Re: is this a bug or I am blind?

From: Tom Lane <tgl(at)sss(dot)pgh(dot)pa(dot)us>
To: Mage <mage(at)mage(dot)hu>
Cc: pgsql-general(at)postgreSQL(dot)org
Subject: Re: is this a bug or I am blind?
Date: 2005-12-16 17:12:08
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Mage <mage(at)mage(dot)hu> writes:
> Tom, I can send you the data I dumped and you can try it out with same
> settings. I trust you.

Thanks. After digging through it, I can exhibit the problem: in hu_HU
locale and LATIN2 encoding, on a Linux box (Fedora Core 4, but probably
all glibc installations will do this), I get

mage=# select 'potyty'::varchar = 'potty'::varchar;
(1 row)

mage=# select 'potyty'::varchar < 'potty'::varchar;
(1 row)

mage=# select 'potyty'::varchar > 'potty'::varchar;
(1 row)

Needless to say, this makes sorting and btree indexing very unhappy,
as they take the trichotomy law as an article of faith ;-)

I don't know anything about hu_HU comparison rules, but it appears that
strcoll() believes that these two strings should be considered equal.
Is that sane? The immediate cause of the problem is that texteq() and
textne() have a "fast path" for unequal-length inputs:

/* fast path for different-length inputs */
if (VARSIZE(arg1) != VARSIZE(arg2))
result = false;
result = (text_cmp(arg1, arg2) == 0);

(text_cmp is what invokes strcoll.) Thus the = operator returns false,
while the other two go to strcoll() and then return false.

Perhaps the fast-path check is a bad idea, but fixing this is not just
a matter of removing that. If we subscribe to strcoll's worldview then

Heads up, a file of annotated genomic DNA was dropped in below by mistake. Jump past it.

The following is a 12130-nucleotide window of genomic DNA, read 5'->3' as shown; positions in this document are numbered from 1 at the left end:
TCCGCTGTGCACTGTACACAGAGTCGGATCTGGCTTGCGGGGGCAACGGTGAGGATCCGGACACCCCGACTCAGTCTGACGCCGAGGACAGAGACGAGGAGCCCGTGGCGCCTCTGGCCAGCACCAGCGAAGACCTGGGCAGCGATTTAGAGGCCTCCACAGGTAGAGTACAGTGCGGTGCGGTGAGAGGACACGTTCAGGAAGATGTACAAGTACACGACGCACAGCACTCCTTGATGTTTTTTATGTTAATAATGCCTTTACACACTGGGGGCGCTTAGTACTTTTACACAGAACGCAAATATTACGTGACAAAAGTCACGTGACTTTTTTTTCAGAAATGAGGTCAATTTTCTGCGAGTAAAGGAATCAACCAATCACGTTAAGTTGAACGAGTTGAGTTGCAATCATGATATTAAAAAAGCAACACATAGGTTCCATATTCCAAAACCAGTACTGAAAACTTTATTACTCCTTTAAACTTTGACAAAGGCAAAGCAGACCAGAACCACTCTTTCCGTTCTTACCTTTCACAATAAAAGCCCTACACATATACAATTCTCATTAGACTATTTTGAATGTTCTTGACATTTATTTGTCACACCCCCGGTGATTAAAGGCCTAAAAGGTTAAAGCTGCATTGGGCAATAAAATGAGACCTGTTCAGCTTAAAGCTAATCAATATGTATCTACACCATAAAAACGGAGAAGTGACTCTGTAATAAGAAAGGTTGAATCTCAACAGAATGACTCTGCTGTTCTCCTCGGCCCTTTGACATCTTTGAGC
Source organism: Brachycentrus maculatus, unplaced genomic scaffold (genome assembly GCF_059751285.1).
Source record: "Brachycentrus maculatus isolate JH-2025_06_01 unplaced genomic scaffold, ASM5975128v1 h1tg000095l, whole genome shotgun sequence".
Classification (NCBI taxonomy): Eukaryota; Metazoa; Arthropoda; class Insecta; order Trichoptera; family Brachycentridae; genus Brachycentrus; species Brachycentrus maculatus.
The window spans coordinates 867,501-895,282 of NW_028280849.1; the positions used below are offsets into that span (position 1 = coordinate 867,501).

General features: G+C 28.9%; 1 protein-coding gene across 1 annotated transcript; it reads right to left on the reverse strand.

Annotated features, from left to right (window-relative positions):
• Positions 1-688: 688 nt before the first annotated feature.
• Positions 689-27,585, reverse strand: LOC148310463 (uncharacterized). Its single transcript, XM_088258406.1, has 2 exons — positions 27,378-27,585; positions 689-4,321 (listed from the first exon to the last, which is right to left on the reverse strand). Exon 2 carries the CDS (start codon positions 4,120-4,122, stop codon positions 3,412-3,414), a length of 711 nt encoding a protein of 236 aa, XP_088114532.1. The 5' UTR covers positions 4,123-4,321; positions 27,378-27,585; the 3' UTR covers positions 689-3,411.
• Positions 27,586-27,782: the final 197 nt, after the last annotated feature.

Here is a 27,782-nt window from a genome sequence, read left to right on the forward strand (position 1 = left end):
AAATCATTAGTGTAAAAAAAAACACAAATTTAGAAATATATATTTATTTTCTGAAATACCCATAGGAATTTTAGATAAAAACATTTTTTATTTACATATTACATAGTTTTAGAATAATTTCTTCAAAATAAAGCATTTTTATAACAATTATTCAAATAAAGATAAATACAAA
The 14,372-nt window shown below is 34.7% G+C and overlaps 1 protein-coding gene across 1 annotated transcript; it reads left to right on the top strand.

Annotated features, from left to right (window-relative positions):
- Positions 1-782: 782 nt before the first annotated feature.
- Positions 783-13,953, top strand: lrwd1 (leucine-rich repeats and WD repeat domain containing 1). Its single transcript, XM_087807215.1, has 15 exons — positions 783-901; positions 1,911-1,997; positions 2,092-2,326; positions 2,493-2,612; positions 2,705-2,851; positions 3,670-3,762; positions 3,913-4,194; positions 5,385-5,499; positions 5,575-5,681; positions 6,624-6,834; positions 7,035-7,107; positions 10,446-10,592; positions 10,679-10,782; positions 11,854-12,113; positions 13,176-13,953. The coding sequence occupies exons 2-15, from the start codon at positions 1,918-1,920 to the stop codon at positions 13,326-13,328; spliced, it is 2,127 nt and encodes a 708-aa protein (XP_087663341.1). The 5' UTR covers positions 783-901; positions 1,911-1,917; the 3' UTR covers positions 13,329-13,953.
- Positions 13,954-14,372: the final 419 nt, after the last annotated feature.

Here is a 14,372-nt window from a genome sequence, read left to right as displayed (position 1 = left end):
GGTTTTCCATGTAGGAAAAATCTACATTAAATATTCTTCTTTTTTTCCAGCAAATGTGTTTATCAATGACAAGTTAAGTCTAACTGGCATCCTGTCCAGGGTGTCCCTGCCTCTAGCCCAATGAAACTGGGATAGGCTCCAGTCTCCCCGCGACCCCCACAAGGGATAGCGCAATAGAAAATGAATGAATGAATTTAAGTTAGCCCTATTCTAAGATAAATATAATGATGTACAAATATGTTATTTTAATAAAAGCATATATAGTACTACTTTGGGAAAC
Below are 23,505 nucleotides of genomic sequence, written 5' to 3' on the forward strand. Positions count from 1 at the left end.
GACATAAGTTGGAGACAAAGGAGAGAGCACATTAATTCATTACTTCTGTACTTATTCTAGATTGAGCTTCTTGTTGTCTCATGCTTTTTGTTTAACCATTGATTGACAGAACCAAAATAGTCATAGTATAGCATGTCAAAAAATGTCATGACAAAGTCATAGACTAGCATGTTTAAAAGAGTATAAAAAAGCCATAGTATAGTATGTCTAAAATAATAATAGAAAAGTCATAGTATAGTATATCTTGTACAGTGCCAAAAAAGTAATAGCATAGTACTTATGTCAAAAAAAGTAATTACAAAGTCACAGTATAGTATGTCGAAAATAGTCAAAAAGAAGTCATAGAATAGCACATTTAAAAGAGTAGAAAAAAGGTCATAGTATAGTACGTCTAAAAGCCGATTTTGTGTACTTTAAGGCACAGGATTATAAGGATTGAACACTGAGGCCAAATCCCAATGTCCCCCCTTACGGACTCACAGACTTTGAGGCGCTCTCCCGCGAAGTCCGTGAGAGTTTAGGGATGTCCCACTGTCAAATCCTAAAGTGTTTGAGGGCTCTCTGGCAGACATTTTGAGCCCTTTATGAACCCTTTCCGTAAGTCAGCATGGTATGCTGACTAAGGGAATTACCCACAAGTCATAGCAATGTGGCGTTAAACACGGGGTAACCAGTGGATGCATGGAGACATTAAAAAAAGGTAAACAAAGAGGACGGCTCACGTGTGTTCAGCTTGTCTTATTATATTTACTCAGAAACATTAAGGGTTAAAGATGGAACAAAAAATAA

we have to conclude that *text strings are not hashable*, because
strings that should be "equal" may have different hash codes. And at
least in the current PG code, that's not something we can flip on and off
depending on the locale --- texteq would have to be marked non hashable
in the system catalogs, meaning a big performance hit for *everybody*
even if their locale is not this weird.

The other approach we could take is to define text comparison as
yielding equality only for bitwise-equal strings. If strcoll() returns
zero then ask strcmp() for a second opinion. This would mean that we'd
sort according to strcoll in the main, but strings that strcoll
considers equal but aren't physically identical would sort in codeset
order. I can't see that this would do any harm in the context of
sorting rules, but the question of what equality means is something for
users to answer. Do you think that these two queries ought to yield the
same rows in hu_HU locale, or not?
select * from common_logins where username = 'potyty';
select * from common_logins where username = 'potty';

regards, tom lane

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